The stock, at around $4, is up 6% on the year to date, but trailing the tech sector's 11% gain. When you consider the 14% gain posted by chip sector, AMD seems like a laggard, right? But that's not why we're here.
On July 18, I stepped out on a limb and recommended AMD as a solid buy. This was after the company's lower-than-expected third-quarter guidance spooked investors into selling their shares. The stock opened the following trading day at $3.72, down 18.6%. It was a gross overreaction.
At the time, I said,
"That the stock is now declining opens the door for new investors to capitalize on possibly the quickest 18% bounce they'll ever see.
Wall Street saw disagreed. It seems, however, that's exactly what's happening.
Since that recommendation three weeks ago, shares of AMD are back over $4, gaining more than 10%. It's the easiest 10% investors have ever made. Wall Street focused too much on the guidance and ignored the 24% year-over-year jump in revenue. Not to mention, management reversed last year's 9-cent loss with a 2-cent profit.
Here's the other thing: "The cat is now out of the bag," as the saying goes.
Wall Street now expects a horrible third quarter. This means all AMD has to do is match expectations for the shares to continue their uptrend. If management surprises analysts with beat and raise, these shares are likely to reach $4.80 before the year is over. From Wednesday's close, we're looking at gains of possibly 20%.
It's no longer the 1990s and growth in personal computers are not coming back -- this is despite what indicators say. The recent gains in both Intel (INTC) and Microsoft (MSFT) have been due (in part) to Microsoft ending support for Windows XP. This spurred a faster-than-expected refresh in PCs. But this will be short-lived. Rory Read, AMD's CEO understands this.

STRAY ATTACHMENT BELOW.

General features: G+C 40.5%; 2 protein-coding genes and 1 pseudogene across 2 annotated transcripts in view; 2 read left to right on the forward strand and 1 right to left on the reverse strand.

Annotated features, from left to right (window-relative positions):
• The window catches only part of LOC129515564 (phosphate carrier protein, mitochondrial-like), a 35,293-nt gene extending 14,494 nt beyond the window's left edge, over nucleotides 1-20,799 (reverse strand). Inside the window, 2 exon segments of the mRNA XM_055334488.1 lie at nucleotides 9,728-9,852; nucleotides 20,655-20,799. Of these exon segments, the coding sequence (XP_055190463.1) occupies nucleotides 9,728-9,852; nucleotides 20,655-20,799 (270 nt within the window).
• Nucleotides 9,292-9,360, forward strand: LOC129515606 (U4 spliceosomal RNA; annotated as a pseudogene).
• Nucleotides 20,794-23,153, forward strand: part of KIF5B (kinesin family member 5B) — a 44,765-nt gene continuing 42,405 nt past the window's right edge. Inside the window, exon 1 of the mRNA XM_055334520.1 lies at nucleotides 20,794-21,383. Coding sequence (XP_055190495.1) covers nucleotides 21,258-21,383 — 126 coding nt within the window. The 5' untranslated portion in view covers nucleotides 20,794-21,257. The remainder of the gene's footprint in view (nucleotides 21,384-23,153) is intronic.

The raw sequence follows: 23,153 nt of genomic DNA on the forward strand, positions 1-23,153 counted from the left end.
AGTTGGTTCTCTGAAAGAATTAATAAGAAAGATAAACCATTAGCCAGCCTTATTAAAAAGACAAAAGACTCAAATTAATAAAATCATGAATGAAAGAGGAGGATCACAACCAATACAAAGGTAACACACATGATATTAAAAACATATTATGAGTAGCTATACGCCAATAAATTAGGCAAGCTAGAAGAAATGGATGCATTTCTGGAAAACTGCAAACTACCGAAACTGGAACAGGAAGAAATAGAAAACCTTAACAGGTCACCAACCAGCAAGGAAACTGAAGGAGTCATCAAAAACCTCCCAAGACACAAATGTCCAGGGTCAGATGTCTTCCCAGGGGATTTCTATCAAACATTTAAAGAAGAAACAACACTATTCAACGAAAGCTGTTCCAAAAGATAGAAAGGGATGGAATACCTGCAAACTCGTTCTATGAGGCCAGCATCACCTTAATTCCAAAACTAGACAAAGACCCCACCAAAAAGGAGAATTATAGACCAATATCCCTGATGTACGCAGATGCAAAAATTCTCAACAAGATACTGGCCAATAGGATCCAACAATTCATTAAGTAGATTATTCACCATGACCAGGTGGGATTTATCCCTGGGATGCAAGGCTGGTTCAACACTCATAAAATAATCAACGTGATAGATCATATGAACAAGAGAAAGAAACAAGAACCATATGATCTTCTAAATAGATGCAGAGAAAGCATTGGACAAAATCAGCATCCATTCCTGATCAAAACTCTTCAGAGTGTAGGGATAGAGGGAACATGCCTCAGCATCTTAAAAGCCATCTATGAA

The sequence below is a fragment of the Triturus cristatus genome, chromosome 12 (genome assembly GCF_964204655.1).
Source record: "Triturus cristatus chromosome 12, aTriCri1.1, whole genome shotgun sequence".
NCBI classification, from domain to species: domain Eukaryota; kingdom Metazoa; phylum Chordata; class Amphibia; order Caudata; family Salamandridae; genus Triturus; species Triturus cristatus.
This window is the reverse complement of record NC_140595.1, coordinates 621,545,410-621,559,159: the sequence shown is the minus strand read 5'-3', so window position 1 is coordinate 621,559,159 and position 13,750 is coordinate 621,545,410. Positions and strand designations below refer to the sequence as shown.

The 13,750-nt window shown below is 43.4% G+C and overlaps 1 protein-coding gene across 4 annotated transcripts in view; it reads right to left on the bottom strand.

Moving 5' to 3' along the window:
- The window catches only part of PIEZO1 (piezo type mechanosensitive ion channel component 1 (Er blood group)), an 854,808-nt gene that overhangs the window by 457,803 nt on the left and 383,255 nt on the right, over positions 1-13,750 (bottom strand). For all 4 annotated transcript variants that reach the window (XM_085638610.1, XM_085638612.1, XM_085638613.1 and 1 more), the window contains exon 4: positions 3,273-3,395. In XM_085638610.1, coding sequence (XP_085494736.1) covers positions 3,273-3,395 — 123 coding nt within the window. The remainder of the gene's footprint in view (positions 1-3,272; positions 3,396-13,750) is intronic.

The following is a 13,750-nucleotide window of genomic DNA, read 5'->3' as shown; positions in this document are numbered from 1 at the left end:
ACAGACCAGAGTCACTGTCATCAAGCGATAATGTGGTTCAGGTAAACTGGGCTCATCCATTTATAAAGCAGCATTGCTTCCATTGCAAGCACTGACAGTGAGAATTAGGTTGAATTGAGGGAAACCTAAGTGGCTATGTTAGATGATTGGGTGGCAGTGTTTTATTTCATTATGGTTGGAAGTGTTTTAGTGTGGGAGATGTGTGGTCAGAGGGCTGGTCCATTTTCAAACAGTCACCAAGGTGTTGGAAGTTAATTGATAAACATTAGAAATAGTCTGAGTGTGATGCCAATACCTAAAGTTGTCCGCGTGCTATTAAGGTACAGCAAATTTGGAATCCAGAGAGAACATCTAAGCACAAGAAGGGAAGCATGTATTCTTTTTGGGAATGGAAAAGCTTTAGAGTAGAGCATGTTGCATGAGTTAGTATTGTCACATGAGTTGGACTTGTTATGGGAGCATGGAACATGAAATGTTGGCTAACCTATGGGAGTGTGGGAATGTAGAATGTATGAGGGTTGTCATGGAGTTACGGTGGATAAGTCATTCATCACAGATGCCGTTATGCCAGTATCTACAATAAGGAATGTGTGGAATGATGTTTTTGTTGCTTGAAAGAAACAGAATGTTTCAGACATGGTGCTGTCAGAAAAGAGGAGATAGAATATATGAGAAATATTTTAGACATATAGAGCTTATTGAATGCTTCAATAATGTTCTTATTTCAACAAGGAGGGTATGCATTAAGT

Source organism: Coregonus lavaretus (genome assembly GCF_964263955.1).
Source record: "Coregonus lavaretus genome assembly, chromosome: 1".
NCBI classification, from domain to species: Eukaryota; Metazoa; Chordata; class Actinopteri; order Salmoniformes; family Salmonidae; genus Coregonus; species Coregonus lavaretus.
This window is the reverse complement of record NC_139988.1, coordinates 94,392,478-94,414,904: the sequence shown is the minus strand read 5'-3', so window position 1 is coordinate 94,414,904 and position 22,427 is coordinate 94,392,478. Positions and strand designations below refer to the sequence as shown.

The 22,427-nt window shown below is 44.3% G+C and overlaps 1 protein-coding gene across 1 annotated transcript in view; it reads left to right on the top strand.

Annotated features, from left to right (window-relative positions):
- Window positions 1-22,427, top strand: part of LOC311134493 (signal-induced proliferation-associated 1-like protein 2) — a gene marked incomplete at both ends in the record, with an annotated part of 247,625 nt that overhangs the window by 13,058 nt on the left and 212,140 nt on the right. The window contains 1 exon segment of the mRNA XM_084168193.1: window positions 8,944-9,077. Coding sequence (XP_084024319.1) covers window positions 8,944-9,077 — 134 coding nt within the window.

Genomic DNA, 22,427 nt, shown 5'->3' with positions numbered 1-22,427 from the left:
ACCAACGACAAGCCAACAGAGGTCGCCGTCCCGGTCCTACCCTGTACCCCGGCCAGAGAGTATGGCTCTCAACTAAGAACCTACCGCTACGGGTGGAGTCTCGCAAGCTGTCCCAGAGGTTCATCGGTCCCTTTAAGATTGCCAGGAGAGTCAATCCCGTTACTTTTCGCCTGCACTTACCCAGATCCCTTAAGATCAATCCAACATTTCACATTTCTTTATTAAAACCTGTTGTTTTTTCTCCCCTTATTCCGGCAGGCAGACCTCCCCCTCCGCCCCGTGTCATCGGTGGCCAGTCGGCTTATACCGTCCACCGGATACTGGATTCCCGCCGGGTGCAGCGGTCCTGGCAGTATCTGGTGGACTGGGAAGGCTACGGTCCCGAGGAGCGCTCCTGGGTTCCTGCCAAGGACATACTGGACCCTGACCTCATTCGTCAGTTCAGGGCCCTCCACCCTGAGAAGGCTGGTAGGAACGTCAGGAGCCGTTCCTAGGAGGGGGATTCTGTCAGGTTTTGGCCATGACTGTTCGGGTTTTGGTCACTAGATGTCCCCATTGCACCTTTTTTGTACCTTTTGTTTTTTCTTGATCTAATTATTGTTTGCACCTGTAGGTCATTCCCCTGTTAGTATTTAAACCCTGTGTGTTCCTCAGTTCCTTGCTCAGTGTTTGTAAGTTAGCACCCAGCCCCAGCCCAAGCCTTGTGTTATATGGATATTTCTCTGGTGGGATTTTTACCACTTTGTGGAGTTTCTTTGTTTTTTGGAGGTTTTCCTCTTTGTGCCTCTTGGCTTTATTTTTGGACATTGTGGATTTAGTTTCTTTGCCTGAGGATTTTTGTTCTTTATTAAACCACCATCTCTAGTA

To that end, he's taking the company on a new direction, moving the chip giant away from a pure-play PC shop to a strong player in video game chip technology, among other areas such as the solid-state drives business (SSD). This is an area currently dominated by Micron (MU) and SanDisk (SNDK).
What's more, last week the company released its FirePro S9150 server card. This is described (according to AMD) as the most powerful server Graphics Processing Unit ever built for High Performance Computing. No one has yet to dispute this claim -- not Intel or Nvidia (NVDA).
In a nutshell, imagine the most complex computer task you've ever wanted to complete. Then increase the difficulty level by 100% -- the FirePro S9150 can accomplish that task with room to spare. Questions remain regarding the market for this chip. Management has yet to issue guidance and revenue projections so it's premature to speculate.
Suffice it to say, there are still growth opportunities at AMD. Management's job is to get the company back to cash flow positive. They can do this by executing on the gaming strategy and maintain the growth performance of its high-margin graphics and visualization business. Investors only need to be patient and not overreact.